They really are very different, you know.
Barney Frank is a criminal, cold and calculating. To the extent that destroying the Constitution and replacing it with a system of government more to his liking is a crime (you can look up it up, USC Title 18, Chapter 115), then all the other crimes, heists and flimflams, while maybe harder to prove, are still mere lesser- included offenses of the primary crime.
Frank should be seen in this manner, instead of, as we often do, as just one of many offending members of the Democrat Party…or a Socialist who rides sidesaddle. This has been to Barney’s advantage, as both comic relief and a member of a club where its members are indistinguishable from one another. We should pursue Barney Frank like Holmes would Moriarty, as a singular, and singularly able criminal. He is. Indeed, our side has a few able Sherlocks out here, and the great Barnett would find it troubling indeed were he to learn that he had fallen under the microscope of such a super sleuth. In fact, the sooner we proclaim it the sooner he will feel the heat of the glass, for as he already knows, the brides of socialism have a tougher time in stir than ordinary stand-up (sic) criminals.
Chris Dodd, on the other hand, is no such great mind. He is a craven opportunist. Imagine George Costanza going into a candy store in Queens to find the cash register drawer open, and the owner laying on the floor behind the counter, gasping for breath from an apparent heart attack. Like George, Dodd ‘s first instinct would be to look around to see if anyone is looking, then clean out the cash drawer and move on down the street. Let someone else call 911. Hey, he’s already made sandwiches out of women…live women. This is not out of character.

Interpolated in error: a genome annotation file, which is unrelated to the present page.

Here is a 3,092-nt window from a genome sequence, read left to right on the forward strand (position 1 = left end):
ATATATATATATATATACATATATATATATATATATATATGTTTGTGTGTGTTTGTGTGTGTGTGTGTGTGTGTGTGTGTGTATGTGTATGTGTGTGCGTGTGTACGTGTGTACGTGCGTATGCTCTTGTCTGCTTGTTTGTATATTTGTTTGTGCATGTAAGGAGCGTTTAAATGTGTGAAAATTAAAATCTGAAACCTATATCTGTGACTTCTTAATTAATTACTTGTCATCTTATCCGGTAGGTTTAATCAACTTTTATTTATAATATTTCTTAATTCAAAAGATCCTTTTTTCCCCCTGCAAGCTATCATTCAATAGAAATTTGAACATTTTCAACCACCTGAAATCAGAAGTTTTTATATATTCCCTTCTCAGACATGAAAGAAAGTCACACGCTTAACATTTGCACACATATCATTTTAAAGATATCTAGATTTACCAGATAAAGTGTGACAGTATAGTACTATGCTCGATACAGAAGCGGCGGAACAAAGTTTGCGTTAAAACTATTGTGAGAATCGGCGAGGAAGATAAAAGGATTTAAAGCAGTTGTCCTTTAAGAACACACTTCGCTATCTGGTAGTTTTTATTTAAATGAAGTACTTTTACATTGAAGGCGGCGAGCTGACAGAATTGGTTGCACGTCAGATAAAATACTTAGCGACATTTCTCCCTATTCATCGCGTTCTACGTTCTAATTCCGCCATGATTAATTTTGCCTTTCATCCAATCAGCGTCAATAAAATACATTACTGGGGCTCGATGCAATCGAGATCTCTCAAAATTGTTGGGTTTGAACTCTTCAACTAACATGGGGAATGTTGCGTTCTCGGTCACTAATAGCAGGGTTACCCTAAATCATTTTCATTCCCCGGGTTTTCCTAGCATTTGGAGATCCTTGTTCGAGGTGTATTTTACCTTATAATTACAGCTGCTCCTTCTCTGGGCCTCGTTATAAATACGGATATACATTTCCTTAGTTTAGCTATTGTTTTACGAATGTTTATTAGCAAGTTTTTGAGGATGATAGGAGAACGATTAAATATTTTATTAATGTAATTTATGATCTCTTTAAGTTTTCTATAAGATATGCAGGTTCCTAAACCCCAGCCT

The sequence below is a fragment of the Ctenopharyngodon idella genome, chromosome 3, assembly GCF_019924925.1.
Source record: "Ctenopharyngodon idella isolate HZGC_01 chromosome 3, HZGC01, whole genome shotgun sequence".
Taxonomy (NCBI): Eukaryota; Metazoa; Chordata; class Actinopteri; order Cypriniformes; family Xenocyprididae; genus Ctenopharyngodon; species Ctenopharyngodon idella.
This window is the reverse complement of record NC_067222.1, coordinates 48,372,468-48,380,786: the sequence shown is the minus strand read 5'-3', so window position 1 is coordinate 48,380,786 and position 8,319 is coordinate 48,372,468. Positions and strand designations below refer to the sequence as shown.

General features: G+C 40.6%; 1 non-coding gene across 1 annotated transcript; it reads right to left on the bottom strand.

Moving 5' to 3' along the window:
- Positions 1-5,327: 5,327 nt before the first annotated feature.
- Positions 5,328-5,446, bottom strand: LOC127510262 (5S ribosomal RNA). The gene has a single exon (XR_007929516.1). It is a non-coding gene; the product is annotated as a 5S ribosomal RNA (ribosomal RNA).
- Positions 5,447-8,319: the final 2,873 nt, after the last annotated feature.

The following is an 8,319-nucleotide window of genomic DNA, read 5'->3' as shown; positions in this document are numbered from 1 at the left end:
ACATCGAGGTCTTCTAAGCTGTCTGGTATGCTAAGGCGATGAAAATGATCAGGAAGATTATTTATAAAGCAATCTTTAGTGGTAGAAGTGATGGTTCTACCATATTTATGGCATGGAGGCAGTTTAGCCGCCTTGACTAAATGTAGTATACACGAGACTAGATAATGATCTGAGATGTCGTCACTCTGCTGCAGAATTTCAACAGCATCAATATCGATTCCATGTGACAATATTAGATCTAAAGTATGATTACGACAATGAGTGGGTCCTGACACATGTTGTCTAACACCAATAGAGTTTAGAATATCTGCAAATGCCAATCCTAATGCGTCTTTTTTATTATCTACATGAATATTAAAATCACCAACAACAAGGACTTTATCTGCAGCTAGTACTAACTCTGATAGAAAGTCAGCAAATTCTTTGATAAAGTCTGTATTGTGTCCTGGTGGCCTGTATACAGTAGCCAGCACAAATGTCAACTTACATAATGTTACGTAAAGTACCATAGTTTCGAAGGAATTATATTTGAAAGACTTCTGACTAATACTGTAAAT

Dodd-like people you don’t waste the brain power of a Holmes, or even a Guiliani, to bring to justice. You just send Vinnie and Augie over with baseball bats to maim a little, making sure the left forearm is left 45 degrees out of kilter and the right knee cap…but hey, I’m day-dreaming, since all that stuff is illegal, and we can’t suggest those kinds of things here…
…even though unlawful doesn’t always mean wrong.
For Dodd, the fear that a reckoning is lurking alone could kill him…the fear of dark alleys, dark rooms. Remember, I’ve always said, “Make them afraid”…each according to his own demons. Dodd’ll have to carry a flashlight everywhere after he retires. No matter, we will catch him and convict him. His side can’t win and ours will, and his will be one of the first show trials. And then he will become the Sweetheart of Cell block Chi…”and the moonlight beams on the boy of my dreams…”
Spare the rod and spoil the Congress.
So both of these halves of the monster raise different temperatures in me. I would pursue each according to his temperament and his innermost fears. Forget politics. Barney fears the Sherlock who has singled him out, the great mind who wants to match his, but also says “This is for all the marbles”, and who begins dogging him in all those subtle, hinting ways only Sherlock Holmes could do. Dodd, on the hand, fears everything, especially not knowing if there is really a place he can run and hide. Or a place he can drop his soap in peace (sic).
I’m no Sherlock, but Dodd is mine.